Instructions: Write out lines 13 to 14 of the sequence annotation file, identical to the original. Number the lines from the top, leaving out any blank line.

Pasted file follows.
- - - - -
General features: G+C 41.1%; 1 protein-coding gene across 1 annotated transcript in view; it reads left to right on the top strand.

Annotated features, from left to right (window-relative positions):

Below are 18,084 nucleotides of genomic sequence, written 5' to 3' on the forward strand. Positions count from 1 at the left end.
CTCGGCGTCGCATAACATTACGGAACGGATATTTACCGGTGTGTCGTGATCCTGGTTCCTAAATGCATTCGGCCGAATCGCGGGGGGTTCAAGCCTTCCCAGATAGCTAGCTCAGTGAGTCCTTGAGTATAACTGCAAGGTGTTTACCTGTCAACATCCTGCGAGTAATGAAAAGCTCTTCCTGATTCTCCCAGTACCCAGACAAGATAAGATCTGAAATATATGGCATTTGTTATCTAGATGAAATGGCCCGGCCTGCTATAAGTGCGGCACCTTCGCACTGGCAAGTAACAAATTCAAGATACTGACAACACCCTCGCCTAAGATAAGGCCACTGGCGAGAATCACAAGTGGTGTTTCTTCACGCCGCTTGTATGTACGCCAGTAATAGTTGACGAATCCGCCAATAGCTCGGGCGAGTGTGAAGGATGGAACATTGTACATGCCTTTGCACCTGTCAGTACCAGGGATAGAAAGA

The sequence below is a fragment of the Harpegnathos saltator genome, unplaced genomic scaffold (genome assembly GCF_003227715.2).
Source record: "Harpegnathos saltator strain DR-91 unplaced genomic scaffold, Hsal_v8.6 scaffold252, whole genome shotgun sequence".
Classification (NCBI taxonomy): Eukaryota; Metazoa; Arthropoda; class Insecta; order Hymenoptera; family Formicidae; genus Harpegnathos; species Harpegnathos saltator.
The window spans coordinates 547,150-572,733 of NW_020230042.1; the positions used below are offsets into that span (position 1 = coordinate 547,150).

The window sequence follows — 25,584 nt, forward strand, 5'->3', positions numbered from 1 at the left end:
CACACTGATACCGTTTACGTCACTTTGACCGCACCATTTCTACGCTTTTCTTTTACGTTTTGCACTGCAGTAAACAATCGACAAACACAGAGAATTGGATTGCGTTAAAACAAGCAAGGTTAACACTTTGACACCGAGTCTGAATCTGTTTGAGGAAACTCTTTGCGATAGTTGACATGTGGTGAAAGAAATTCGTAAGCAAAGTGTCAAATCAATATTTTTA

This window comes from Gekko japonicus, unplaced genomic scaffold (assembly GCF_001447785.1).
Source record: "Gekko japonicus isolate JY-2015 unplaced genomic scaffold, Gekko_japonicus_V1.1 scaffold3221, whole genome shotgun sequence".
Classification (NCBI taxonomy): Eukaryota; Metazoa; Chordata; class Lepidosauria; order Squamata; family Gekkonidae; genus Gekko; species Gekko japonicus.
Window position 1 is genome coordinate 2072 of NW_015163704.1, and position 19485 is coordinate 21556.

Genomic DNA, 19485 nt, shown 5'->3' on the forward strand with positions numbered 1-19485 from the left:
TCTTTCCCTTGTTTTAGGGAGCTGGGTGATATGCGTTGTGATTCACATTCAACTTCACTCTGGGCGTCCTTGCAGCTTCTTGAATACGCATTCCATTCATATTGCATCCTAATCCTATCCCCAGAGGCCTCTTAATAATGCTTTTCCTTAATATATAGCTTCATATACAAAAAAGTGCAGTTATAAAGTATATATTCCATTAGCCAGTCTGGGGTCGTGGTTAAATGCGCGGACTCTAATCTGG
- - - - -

Classification (NCBI taxonomy): Eukaryota; Metazoa; Chordata; class Lepidosauria; order Squamata; family Gekkonidae; genus Gekko; species Gekko japonicus.
Window position 1 is genome coordinate 2072 of NW_015163704.1, and position 19485 is coordinate 21556.